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The two commonly used types of listings are an open listing and an exclusive right of sale. An open listing is typically unwritten. With an open listing, the owner agrees to pay the broker only if she produces a sale, while the owner reserves the right to sell it herself without paying a commission. If another agent sells it, only that agent is entitled to a commission.

An exclusive listing guarantees the agent a commission if the property sells during the term of the listing regardless of who sells it. Exclusive listings are required by Multiple Listing Systems (MLS) and many of the big brokers. Many exclusive listings can obligate a seller to pay a commission to the agent if anyone they showed the house to (or even told about it) buys the house within a specified period after the listing expires. Read these listings carefully before you sign one or make an offer on a house bound by one. Invest in an adjustable standing desk]( or an electric standing desk to help your posture!

A seller can exclude specific buyers, even from an exclusive listing. If you are interested in a house that a seller is going to list with an agent, have the seller exclude you from that listing. Then, if you buy, there will be no obligation to pay a commission.

Another type of listing, the exclusive agency listing, allows the owner to avoid paying a commission if he sells it himself but protects one agent in the event another agent sells it. It is not used as commonly because MLS generally will not accept properties listed this way.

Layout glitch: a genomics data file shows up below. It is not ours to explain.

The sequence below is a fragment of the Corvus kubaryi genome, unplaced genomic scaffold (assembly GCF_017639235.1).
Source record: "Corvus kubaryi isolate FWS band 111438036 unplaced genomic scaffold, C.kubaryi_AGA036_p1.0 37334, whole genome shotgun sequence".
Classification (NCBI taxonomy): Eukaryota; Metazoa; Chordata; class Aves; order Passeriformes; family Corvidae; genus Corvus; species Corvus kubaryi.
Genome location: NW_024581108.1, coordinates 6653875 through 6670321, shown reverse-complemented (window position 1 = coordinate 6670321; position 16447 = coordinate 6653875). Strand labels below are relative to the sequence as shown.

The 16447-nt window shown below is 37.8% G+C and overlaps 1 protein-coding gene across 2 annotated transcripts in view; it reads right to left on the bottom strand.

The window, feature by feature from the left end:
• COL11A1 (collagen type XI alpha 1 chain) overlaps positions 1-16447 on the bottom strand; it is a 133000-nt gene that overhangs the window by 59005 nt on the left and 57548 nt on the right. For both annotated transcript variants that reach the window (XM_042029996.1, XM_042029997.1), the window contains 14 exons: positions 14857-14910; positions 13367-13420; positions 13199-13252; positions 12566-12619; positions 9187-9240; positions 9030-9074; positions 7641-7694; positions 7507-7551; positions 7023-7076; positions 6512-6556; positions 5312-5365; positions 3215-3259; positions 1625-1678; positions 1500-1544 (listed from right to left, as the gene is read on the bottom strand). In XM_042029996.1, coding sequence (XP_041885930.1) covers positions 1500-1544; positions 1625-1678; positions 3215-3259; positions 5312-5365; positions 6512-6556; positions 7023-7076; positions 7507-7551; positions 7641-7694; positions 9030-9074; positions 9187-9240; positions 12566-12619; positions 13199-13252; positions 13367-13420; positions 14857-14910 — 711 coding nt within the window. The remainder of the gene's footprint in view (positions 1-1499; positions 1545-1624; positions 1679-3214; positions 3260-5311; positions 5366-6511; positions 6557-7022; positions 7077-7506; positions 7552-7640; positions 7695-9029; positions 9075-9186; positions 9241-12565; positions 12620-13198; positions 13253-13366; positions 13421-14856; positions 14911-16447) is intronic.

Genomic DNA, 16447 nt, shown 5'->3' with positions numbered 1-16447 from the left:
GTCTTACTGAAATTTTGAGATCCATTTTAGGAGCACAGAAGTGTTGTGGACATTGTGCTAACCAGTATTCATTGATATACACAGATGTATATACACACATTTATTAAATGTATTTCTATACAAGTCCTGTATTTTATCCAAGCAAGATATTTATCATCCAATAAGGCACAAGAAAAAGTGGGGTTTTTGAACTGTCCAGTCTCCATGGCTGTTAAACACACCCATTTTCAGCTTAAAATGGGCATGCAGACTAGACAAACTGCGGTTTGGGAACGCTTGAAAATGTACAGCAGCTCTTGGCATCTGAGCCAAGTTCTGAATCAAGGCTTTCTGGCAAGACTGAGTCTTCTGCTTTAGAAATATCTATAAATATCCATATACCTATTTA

If you ever list a property, use an exclusive listing to get the benefit of MLS exposure. You want every hotshot selling agent in town showing your house. Agree to pay the highest commission common in your area. The difference between 6 and 7 percent is not as important as selling the house quickly.

Insist on a short-term agreement. A ninety-day listing is as long as I would suggest. Read the fine print carefully, and remember to exclude any buyers with whom you are now negotiating. Be wary of accepting offers that are subject to the buyers obtaining financing or selling another house before they close on yours. These offers take your house off the market without compensation to you. If you do want to accept an offer subject to one of these contingencies, use one of these strategies:

State that in the event that you receive another offer acceptable to you, the buyers will have the right to waive their contingency and close within thirty days or void the contract.

Ask for a nonrefundable deposit of $1,000 that the buyers forfeit if they fail to close. This money will compensate you for taking the property off the market for a month. If the buyers need longer than thirty days, ask for more deposit money. A sit stand desk can massively help backpains when your working from home!